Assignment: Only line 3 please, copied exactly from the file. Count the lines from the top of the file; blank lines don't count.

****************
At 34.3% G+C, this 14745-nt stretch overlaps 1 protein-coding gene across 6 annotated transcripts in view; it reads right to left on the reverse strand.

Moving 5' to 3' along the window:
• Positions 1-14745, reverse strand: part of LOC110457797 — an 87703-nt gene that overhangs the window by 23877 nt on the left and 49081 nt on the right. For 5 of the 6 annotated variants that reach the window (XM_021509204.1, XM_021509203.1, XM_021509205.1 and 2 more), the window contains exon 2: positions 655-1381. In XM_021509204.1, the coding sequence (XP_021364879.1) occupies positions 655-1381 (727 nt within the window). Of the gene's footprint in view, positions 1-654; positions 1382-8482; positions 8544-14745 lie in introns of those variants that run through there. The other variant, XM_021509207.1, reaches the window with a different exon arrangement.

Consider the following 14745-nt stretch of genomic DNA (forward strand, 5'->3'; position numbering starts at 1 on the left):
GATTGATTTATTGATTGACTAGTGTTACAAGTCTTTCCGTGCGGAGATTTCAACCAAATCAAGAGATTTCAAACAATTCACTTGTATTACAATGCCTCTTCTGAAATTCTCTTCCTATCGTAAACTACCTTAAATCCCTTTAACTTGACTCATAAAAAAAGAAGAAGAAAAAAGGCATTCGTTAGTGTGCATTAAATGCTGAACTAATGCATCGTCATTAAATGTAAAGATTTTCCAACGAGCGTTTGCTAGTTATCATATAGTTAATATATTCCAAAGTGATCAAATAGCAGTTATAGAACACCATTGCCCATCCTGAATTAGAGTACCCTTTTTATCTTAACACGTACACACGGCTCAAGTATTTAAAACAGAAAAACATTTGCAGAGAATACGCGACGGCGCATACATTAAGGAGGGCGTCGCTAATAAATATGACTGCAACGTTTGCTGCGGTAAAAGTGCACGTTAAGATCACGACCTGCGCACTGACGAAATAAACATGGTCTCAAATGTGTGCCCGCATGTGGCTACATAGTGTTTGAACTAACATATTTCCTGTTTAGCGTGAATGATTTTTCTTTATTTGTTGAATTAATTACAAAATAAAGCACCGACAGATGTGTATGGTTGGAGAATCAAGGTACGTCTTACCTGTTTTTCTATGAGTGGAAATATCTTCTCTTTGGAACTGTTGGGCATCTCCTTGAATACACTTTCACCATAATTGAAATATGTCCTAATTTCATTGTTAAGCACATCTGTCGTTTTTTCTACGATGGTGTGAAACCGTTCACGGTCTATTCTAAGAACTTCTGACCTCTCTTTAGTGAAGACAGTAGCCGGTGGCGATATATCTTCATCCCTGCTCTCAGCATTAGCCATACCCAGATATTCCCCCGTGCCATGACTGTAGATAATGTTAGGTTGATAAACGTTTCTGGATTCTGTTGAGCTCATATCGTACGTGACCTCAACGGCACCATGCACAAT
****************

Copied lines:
• Positions 1-14745, reverse strand: part of LOC110457797 — an 87703-nt gene that overhangs the window by 23877 nt on the left and 49081 nt on the right. For 5 of the 6 annotated variants that reach the window (XM_021509204.1, XM_021509203.1, XM_021509205.1 and 2 more), the window contains exon 2: positions 655-1381. In XM_021509204.1, the coding sequence (XP_021364879.1) occupies positions 655-1381 (727 nt within the window). Of the gene's footprint in view, positions 1-654; positions 1382-8482; positions 8544-14745 lie in introns of those variants that run through there. The other variant, XM_021509207.1, reaches the window with a different exon arrangement.